May 2, 2022 By Paul Wallin

It is Sunday, and for you, that means going to a bar to watch your football team play its weekly game. You invite your roommate to show up, not realizing that the quarterback of the other team is on his fantasy team. Your friend cheers as his QB throws touchdown pass after touchdown pass against your team, and he begins to taunt you. Angry over his behavior and your team’s poor performance, you throw your fist into his face, breaking his nose.

He is your roommate, so have you committed an act of domestic violence?

Defining Domestic Violence

The term “domestic violence” usually conjures up images of violence occurring in a home between spouses or boyfriends and girlfriends. Most people do not realize, however, that the laws that prohibit this kind of violence protect many more people than just those who are involved in a romantic relationship with their attacker.

In California, there is not one specific “domestic violence” law, as many types of actions and degrees of harm can lead to criminal charges that fall under the category of domestic violence. The term “domestic violence” is an all-encompassing term that covers violence based upon the victim’s relationship with the defendant. The classes of protected people include:

  • Spouses
  • Boyfriends/Girlfriends (Past or Present)
  • Person to Whom the Defendant Is or Was Engaged to Be Married
  • Children
  • Family Members
  • Cohabitants or Roommates

So, because you and your roommate live together, California’s domestic violence laws protect him, even if there is no romantic relationship between the two of you.

Are Fights Outside the Home Between Roommates Domestic Violence?

roommates domestic violence
Is a bar fight between roommates domestic violence?

Though “domestic” would lead many people to believe that this type of violence can only happen within a home, the law makes no distinction based on where the act occurs.

If you attack your roommate in a bar, you could be charged with a number of crimes. The most serious of these is a violation of Penal Code section 273.5, which is the infliction of a corporal injury on a spouse or cohabitant. Under this law, it is a crime to inflict a “corporal injury” resulting in a “traumatic condition” on any of the people in the protected list above, regardless of where the attack took place.

A traumatic condition is defined as “a wound or other bodily injury, whether minor or serious, caused by the direct application of physical force.” This means that any visible injury, be it as minor as swelling and bruising or as serious as broken bones, marks indicating that the victim was choked, or severe cuts. This would include the broken nose your roommate sustained in the above example.

Penalties for Domestic Violence

PC 273.5 is a “wobbler,” which means it can be charged as either a misdemeanor or a felony. If convicted of a misdemeanor, your sentence could be a maximum of 364 days in county jail, a maximum fine of $6,000, and/or probation. If convicted of a felony, the penalties are between two and four years in state prison, a $6,000 fine, and/or probation. The length of these sentences can be increased in many ways, such as if you used a weapon or inflicted bodily injury.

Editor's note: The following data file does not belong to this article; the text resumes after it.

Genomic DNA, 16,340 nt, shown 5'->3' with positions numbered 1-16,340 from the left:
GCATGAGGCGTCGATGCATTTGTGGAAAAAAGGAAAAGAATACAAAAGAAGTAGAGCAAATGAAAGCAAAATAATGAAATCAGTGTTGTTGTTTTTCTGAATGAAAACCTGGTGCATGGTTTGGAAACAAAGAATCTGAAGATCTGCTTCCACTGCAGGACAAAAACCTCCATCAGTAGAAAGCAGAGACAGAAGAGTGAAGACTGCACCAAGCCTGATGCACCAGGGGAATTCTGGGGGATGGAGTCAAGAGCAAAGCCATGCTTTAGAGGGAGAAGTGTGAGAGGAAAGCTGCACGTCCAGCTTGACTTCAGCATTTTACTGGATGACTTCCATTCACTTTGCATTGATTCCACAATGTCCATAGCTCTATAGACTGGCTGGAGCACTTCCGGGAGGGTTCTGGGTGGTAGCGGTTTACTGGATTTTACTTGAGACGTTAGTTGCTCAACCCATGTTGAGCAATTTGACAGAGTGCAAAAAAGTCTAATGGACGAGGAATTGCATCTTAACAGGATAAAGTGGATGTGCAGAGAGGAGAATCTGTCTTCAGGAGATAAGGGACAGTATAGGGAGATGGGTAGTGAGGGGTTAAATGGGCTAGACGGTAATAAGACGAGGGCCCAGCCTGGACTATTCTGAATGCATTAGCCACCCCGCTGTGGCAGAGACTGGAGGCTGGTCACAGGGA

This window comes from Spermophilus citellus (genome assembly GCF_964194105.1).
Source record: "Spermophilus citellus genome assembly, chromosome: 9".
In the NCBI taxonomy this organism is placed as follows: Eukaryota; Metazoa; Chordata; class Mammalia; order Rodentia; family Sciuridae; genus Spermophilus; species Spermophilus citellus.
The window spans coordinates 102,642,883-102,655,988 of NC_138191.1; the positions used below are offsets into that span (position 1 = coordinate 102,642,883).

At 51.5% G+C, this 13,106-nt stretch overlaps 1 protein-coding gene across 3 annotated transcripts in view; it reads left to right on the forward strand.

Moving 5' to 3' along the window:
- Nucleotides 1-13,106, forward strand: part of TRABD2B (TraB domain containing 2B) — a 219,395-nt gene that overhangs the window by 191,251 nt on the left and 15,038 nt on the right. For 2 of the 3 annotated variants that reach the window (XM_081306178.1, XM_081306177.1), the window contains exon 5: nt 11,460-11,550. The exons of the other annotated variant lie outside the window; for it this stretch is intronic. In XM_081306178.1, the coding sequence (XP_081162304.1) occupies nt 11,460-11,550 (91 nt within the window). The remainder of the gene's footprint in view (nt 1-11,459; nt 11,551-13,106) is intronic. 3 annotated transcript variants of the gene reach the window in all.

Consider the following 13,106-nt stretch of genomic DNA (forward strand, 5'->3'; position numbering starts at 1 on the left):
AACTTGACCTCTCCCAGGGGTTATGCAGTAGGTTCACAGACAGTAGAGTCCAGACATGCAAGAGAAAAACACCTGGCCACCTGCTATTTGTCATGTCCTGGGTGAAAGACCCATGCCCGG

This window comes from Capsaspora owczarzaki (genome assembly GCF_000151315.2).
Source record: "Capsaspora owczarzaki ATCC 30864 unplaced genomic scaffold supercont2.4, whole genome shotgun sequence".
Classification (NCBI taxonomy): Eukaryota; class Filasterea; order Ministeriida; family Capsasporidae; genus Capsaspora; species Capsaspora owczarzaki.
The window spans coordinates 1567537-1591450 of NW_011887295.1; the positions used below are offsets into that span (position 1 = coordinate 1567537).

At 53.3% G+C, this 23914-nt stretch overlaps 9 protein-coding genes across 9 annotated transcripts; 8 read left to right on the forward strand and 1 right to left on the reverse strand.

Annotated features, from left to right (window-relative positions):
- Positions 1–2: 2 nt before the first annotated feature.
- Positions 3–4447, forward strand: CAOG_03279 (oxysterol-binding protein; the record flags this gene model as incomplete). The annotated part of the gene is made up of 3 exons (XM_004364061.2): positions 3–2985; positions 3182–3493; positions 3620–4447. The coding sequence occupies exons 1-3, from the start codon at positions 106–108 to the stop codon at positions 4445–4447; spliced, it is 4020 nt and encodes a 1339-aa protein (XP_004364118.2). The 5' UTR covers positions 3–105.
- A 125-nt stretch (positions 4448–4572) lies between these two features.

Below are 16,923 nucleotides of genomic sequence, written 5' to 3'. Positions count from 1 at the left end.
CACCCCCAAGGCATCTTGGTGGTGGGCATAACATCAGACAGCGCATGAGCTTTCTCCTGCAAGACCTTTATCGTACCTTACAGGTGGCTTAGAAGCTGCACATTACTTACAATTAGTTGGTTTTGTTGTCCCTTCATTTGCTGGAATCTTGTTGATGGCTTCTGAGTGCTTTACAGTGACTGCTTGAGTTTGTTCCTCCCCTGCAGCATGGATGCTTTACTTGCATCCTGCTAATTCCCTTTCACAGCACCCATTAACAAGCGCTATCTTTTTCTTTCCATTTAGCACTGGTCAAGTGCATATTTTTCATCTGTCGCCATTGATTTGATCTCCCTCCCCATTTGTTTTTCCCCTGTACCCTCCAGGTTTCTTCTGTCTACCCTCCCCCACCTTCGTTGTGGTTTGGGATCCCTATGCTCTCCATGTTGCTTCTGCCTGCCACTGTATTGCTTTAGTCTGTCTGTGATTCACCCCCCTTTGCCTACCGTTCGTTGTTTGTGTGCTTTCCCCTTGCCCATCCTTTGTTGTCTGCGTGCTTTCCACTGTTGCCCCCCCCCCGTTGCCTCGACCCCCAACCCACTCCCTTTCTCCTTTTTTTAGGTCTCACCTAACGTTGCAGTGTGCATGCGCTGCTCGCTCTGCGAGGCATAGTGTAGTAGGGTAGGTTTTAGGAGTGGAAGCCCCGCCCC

In addition to the penalties described above, if you are convicted the court will also require you to attend anger management classes, which typically extend for a year. Failure to comply with the court-ordered anger management classes is a probation violation. Your conviction can also result in the loss of your right to use, own, or possess a firearm for at least ten years, or, in some cases, permanently.

Contact the Domestic Violence Defense Attorneys at Wallin & Klarich Right Away

If you are facing charges for a crime of domestic violence, you will need a skilled and experienced criminal defense attorney on your side. At Wallin & Klarich, our team of attorneys has been successfully defending clients against domestic violence charges for over 40 years. We work tirelessly and with a dedication to help our clients obtain the best possible outcome in their cases. We are here to help you, too.

With offices in Orange County, Los Angeles, San Diego, San Bernardino, Riverside, West Covina, Torrance, and Victorville, there is an experienced Wallin & Klarich criminal defense attorney available to help you no matter where you are located.

Contact our offices today at (877) 4-NO-JAIL or (877) 466-5245 for a free phone consultation. We will be there when you call.

AUTHOR: Paul Wallin

Paul Wallin is one of the most highly respected attorneys in Southern California. His vast experience, zealous advocacy for his clients and extensive knowledge of many areas of the law make Mr. Wallin a premiere Southern California attorney. Mr. Wallin founded Wallin & Klarich in 1981. As the senior partner of Wallin & Klarich, Mr. Wallin has been successfully representing clients for more than 30 years. Clients come to him for help in matters involving assault and battery, drug crimes, juvenile crimes, theft, manslaughter, sex offenses, murder, violent crimes, misdemeanors and felonies. Mr. Wallin also helps clients with family law matters such as divorce and child custody.

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